they are pursuing a fresh line of attack in public, shifting from proclaiming the president’s innocence to attempting to undermine the probe itself.
.. Giuliani previously said that he’d negotiate an end to the probe within a week or two, which didn’t happen, and the president said he was wrong about some aspects of a reimbursement to former fixer Michael Cohen. But Giuliani’s remarks make clear that far from ruling out an interview, the president’s team continues to work toward a meeting with Mueller.
.. it was only two months ago that Trump first singled Mueller out by name in a tweet.
.. The new strategy, particularly as demonstrated by Giuliani on CNN, follows three prongs.
- First, impugn the investigators themselves.
- Second, argue that the investigation was tainted from the start.
- Third, argue that Mueller cannot indict Trump anyway.
.. The Cobb-Dowd strategy began with the assumption that Trump had nothing to hide. The new strategy, however, seems to take as its premise that Trump is guilty of at least something.
Mueller, a lifelong Republican who has served presidents of both parties, is a tougher case to make, so Trump has simply lied, claiming for example that Mueller worked for Barack Obama for eight years. Mueller was FBI director for nearly five years under Obama, having been appointed by George W. Bush... Giuliani, for his part, has referred to officials in the FBI and U.S. Attorney’s Office for the Southern District of New York, both of which he praised in the recent past, as “storm troopers.”.. They argue that the fact that the FBI was investigating Trump as far back as 2016 shows not only political motivation, but also that there is nothing to investigate... The setting of arbitrary timelines is a common motif. Trump has repeatedly said there is no evidence of collusion, even as two of his former aides have pleaded guilty to lying to the FBI about contacts with the Russians, and despite the June 2016 Trump Tower meeting between a Russian lawyer, Donald Trump Jr., Jared Kushner, Paul Manafort, and others. Giuliani on Friday charged that Mueller’s probe “$20 million later has come up with nothing,” when in fact the investigation has been unusually prolific.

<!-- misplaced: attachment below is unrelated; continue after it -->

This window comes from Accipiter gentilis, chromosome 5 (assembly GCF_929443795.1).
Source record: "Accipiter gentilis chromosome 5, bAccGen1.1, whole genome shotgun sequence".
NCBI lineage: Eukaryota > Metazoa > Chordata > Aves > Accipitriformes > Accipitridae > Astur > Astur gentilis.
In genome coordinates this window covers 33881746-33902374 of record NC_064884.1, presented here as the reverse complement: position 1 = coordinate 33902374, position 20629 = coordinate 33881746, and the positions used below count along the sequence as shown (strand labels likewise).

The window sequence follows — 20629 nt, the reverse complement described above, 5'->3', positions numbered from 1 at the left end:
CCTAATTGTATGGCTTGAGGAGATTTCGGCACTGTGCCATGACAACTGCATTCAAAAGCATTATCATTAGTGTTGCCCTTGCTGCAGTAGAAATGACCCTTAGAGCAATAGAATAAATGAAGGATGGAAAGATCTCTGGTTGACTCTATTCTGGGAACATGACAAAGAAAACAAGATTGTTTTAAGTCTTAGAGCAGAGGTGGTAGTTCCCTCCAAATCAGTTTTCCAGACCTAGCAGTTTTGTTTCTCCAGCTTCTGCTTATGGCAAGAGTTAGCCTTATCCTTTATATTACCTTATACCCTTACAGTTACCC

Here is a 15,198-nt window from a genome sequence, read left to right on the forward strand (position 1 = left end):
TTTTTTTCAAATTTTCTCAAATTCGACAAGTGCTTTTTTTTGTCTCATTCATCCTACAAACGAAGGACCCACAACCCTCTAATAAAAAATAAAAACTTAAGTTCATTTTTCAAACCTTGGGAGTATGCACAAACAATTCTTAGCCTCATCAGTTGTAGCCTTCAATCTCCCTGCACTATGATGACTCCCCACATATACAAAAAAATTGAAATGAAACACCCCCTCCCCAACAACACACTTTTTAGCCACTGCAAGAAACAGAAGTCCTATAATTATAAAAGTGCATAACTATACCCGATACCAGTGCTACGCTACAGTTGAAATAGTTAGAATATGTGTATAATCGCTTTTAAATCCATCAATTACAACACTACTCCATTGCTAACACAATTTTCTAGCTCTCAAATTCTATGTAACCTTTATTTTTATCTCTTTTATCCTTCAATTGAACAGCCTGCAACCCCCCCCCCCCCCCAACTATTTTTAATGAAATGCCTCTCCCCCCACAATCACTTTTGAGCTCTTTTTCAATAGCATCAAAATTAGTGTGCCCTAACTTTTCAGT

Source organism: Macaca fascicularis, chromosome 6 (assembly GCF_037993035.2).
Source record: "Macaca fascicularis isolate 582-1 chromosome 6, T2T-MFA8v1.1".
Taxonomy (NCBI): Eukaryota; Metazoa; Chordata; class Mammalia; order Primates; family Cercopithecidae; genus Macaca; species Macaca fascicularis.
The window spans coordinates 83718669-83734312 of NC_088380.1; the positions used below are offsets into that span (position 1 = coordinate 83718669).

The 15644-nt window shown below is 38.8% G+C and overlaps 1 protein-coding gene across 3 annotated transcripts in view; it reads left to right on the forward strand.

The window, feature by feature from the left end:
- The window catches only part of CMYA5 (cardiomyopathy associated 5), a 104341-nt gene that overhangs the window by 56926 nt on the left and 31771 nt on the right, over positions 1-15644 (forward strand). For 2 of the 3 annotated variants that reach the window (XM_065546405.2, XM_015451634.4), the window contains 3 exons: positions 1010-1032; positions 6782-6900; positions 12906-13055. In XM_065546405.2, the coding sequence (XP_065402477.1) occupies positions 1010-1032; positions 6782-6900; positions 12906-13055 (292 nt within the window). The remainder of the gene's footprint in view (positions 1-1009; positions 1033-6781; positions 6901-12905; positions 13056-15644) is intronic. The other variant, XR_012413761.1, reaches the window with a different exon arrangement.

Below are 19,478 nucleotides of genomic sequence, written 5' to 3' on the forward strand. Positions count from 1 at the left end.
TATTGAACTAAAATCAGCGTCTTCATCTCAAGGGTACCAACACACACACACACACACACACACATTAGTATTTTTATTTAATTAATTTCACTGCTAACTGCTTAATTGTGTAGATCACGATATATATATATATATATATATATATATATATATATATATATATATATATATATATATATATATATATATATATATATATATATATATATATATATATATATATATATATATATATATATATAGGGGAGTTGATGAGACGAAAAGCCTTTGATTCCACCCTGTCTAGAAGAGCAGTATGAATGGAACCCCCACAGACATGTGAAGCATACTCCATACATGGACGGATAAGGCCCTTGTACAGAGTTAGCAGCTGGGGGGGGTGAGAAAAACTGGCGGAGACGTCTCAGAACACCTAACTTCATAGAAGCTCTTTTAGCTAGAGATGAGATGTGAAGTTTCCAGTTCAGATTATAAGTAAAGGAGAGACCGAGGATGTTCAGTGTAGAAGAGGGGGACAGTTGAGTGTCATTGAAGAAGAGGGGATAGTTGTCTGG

.. It may or may not be true that DOJ placed a spy in the Trump campaign, but there’s no public evidence for it. Someone inside informing the FBI about goings-on is not the same as the Justice Department sending someone under cover. Nor is it scandalous for law enforcement to use legal methods to investigate possible crimes... We’ve heard this again and again. First, Trump claimed that Obama had “tapped” Trump’s “wires” during the campaign. This remark turned out to be nonsense, the result of a game of speculation in conservative media. Trump’s Justice Department said it was not true. Later, when it became clear that Manafort had been surveilled, some of Trump’s defenders claimed it vindicated his wiretap claim, which it did not, as I explained at the time. That’s a good reason to take the most recent claims skeptically, too. When Cuomo pointed out that Trump has often said false things, Giuliani blustered, “That’s a disgraceful comment about the president of the United States.” But he didn’t say Cuomo was wrong... if anyone did commit crimes, they were being entrapped and led into crimes by DOJ infiltrators who sought to take down Trump’s campaign... One doesn’t talk about whether or not one’s client can be indicted unless one believes that one’s client is likely to have committed some indictable crime. But the presumption of guilt has increasingly suffused the message of Trump defenders over the last month. It also surges through repeated warnings from Trump allies that Mueller might try to catch the president in a “perjury trap,” as though Trump could not avoid that by telling the truth... The president appreciates aggressive media responses, and Giuliani is to a certain extent just aping the president’s own words.